Oregon Brain Aging Study (OBAS). The purpose of this study is to obtain information on the effects of aging on the brain. Healthy community volunteers 55 years or older with normal cognition, blood chemistry and brain MRI were recruited: 258 between 1989 and 2000. Participants are followed every six months for the rest of their life. It is expected that many of the participants’ brains will donate their brains to allow an examination of brain tissue after death.
Origins of Variance in the Oldest-Old: Octogenarian Twins (OCTO-Twin). Potential candidates for participation in this study were 351 twin pairs, including 149 identical or monozygotic (MZ) pairs, and 202 same-sex fraternal or dizygotic (DZ) twin pairs, aged 80 and older and who were assessed in the first wave of the ongoing longitudinal study ”Origins of Variance in the Old‑Old” (OCTO-Twin Study; McClearn et al., 1997). The sample was drawn from the oldest-cohort of the population-based Swedish Twin Registry (Cederlöf & Lorich, 1978) which was comprised of all complete twin pairs, born 1913 and earlier, who were both alive when contacted for potential participation if they were, or became, 80 years of age during the three year period of data collection that started in 1991 (737 pairs in 1474 individuals). Of these pairs, some were excluded because one or both were deceased before they were scheduled for examination (188 pairs), or because one or both declined participation in the study for other reasons (198 pairs). The total number of participants for this study was 702 individuals from 351 complete twin pairs. Other than for reasons of death, the pairwise cooperation rate at the initiation of this study was 65% (corresponding to an individual response rate. The participants were assessed four times at 2-year intervals. The first wave (T1) was initiated from 1991-1993, the second wave (T2) from 1993-1995, the third wave (T3) from 1995-1997, and the fourth wave from 1997-1999. For the present analyses, all available individuals from the twin sample with at least partial data on the cognitive tests were included. The full sample of individuals with partial cognitive test data numbered 648 and included individuals who met the DSM-III-R (American Psychiatric Association, 1987) clinical criteria for dementia at the first occasion. The non-demented subsample (n=508) included only those individuals without diagnosis of dementia across four waves of measurement. Type of illness and cause of death is known and independently verified across three sources of information.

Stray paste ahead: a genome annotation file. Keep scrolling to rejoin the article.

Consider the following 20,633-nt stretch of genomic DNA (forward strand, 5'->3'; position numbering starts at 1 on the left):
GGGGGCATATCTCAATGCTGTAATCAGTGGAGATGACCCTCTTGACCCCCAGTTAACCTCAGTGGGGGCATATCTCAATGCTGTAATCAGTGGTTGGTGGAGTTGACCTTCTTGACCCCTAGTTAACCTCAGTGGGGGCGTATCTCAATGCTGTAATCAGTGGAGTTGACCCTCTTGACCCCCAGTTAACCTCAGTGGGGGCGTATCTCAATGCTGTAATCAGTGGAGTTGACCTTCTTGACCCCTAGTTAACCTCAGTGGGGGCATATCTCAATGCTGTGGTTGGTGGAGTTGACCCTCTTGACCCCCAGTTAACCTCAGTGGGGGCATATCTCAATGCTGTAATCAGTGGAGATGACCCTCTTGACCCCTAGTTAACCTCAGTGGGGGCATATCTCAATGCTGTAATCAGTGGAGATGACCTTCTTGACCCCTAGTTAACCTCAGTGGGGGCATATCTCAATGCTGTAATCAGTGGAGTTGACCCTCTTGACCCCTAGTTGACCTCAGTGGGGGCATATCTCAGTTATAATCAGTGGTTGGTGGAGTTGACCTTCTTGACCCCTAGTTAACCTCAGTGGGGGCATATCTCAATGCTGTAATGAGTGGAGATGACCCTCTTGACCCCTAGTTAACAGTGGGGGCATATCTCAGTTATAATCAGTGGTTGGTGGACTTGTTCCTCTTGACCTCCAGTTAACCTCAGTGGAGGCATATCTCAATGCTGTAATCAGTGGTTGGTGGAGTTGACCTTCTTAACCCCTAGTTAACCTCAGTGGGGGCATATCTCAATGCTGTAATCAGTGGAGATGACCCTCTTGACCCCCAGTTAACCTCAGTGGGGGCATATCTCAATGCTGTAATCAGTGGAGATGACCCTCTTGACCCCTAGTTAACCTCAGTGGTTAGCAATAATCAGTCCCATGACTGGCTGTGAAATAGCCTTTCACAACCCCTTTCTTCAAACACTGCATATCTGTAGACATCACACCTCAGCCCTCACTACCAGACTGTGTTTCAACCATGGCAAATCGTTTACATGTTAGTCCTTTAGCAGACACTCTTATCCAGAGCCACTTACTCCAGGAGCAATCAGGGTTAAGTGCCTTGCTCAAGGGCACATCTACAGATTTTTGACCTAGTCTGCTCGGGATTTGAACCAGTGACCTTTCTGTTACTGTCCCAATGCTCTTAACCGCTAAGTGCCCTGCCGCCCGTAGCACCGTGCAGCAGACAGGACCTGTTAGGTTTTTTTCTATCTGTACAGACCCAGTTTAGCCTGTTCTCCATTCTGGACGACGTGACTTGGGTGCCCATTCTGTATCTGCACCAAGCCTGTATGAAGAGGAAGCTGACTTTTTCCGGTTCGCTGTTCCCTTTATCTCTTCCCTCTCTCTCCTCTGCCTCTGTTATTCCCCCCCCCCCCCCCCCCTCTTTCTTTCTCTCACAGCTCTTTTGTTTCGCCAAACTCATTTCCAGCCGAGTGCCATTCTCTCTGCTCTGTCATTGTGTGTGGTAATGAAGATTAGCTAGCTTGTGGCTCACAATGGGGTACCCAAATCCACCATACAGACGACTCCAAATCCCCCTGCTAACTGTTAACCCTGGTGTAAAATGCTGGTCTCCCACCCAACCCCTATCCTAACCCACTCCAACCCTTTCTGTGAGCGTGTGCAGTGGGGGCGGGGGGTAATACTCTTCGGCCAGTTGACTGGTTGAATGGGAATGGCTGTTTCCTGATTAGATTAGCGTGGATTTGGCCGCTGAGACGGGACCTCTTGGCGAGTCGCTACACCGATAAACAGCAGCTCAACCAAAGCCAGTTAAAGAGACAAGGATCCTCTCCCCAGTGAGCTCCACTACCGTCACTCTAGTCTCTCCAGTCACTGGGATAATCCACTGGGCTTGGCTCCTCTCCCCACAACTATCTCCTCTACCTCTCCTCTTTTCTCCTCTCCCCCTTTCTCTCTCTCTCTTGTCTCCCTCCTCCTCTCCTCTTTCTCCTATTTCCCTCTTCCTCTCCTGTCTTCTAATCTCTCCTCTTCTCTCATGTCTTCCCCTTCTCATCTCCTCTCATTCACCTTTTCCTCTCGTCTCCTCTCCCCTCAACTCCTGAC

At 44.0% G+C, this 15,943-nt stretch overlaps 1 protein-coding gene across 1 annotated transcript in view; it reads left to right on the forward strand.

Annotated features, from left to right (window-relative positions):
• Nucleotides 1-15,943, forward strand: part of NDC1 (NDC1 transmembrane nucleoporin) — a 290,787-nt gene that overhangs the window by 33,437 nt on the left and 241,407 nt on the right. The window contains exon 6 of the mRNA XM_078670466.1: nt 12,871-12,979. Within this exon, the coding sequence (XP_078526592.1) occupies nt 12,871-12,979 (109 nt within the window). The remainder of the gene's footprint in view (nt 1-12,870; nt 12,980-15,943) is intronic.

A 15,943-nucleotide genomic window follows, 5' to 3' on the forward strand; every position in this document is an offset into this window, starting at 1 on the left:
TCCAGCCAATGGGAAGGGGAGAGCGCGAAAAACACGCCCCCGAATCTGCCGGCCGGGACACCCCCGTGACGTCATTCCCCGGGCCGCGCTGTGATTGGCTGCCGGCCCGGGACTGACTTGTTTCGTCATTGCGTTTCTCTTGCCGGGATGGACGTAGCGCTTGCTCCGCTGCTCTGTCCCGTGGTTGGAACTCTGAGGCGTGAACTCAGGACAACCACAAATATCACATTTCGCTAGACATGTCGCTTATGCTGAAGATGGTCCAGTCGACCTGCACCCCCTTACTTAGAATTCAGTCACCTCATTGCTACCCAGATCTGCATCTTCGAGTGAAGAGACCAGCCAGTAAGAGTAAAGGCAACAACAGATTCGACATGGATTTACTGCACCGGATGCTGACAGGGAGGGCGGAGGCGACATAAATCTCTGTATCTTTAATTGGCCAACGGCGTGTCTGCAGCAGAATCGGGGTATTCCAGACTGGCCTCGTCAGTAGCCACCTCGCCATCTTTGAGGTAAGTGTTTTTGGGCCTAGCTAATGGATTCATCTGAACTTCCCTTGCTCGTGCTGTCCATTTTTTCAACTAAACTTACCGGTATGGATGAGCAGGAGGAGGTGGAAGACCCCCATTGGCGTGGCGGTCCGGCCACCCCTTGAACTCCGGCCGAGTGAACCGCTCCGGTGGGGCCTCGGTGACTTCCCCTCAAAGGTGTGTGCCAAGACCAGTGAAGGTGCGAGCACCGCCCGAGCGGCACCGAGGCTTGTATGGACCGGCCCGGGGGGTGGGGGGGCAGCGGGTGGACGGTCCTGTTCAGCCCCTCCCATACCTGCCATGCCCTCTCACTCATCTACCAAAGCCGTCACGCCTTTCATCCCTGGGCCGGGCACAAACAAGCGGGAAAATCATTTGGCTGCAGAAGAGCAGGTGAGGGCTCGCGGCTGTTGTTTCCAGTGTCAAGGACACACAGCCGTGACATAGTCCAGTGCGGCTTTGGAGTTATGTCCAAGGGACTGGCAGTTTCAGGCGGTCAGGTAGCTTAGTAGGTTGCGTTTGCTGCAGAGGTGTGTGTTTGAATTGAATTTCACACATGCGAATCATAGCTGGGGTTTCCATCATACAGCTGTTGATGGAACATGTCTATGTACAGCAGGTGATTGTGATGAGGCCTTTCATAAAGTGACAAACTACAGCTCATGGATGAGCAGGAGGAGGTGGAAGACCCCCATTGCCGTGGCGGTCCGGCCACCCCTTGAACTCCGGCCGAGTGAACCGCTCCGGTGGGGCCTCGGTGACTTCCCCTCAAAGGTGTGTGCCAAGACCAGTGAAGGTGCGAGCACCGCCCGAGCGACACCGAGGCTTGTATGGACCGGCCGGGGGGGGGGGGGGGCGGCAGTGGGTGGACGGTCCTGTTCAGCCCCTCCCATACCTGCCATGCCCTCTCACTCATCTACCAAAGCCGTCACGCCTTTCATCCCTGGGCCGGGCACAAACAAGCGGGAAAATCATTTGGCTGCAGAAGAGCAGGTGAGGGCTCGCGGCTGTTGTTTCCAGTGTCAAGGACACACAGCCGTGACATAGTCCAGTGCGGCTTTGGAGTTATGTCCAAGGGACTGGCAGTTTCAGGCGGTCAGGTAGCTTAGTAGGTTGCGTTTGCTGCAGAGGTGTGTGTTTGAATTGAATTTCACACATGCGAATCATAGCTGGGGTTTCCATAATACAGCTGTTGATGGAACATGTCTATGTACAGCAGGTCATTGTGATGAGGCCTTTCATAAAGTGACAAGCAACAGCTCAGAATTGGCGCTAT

A broad spectrum of bio-behavioral measures of health and functional capacity, personality, well being, interpersonal functioning, as well as memory and cognition were obtained in this study. Findings include evidence for substantial genetic influence on cognitive capabilities late in life (McClearn, Johansson, Berg, Pederson, Ahern, Petrill, & Plomin, 1997) and somewhat less genetic influence on measures of memory (Johansson, Whitfield, Pedersen, Hofer, Ahern, & McClearn, 1999). Results from latent growth curve analysis show that chronological age and time to death are consistent predictors of decline. Intra-pair differences in concordance for dementia across measurement occasions demonstrate that decline trajectories are influenced by non-shared environmental influences associated with survival and compromised health due to dementia in the individual (Johansson, Hofer, et al., 2004).
Seattle Longitudinal Study (SLS). The Seattle Longitudinal Study (SLS) has been a major resource for monitoring age and cohort trends in adult cognitive development, providing normative data for assessment instruments used with older adults, exploring the causes of individual differences in aging, and assessing the effects of targeted cognitive interventions within the context of a longitudinal study (Schaie, 1996). The Seattle Longitudinal Study began in 1956 and has operated continuously with new participant recruitment at each wave of measurement at seven year intervals. Extensions of the study include longitudinal data on second-generation family members and assessment of grandchildren of the original participants. Bosworth and Schaie (1999) reported results that decedents exhibit lower levels of crystallized knowledge, spatial abilities, verbal abilities, and perceptual and psychomotor speed at their last occasion of measurement and showed greater declines in psychomotor speed and verbal meaning across 7 and 14 years. Bosworth, Schaie, Willis, & Siegler reported that time to death accounted for individual differences in the last occasion measured (1% to 3% of the variance) but not of the decline in functioning after controlling for age, education, gender, and survivorship.
Swedish Adoption/Twin Study of Aging (SATSA). SATSA was started in 1984 and is comprised of several longitudinal components. A comprehensive questionnaire was sent in the first component to all twins separated at an early age and reared apart and a control sample of twins reared together from the Swedish Twin Registry. The questionnaire included items concerning rearing, adult, and working environment, health status, health related behaviors (e.g. alcohol, tobacco, and dietary habits) as well as attitude and personality measures. The questionnaire phase is repeated every third year: More than 2,000 twins have responded to questionnaires sent in 1984, 1987, 1990 and 1993. In the second component a subsample of approximately 150 twin pairs reared apart and 150 twin pairs reared together have participated in four waves of in person testing including a health examination, structured interviews/tests of functional capacity, cognitive abilities, and memory. The first three waves were at 3 year intervals; the fourth was initiated in 1999 and fifth in 2002. Data from SATSA are analyzed for the purpose of examining the relative importance of genetic and environmental factors for individual differences in aging related processes. Longitudinal changes as well as the relationships within and among domains (e.g. the importance of genetic effects for mediating the relationship between physical health and cognitive decline) for the elderly are of primary interest (excerpt from SATSA website)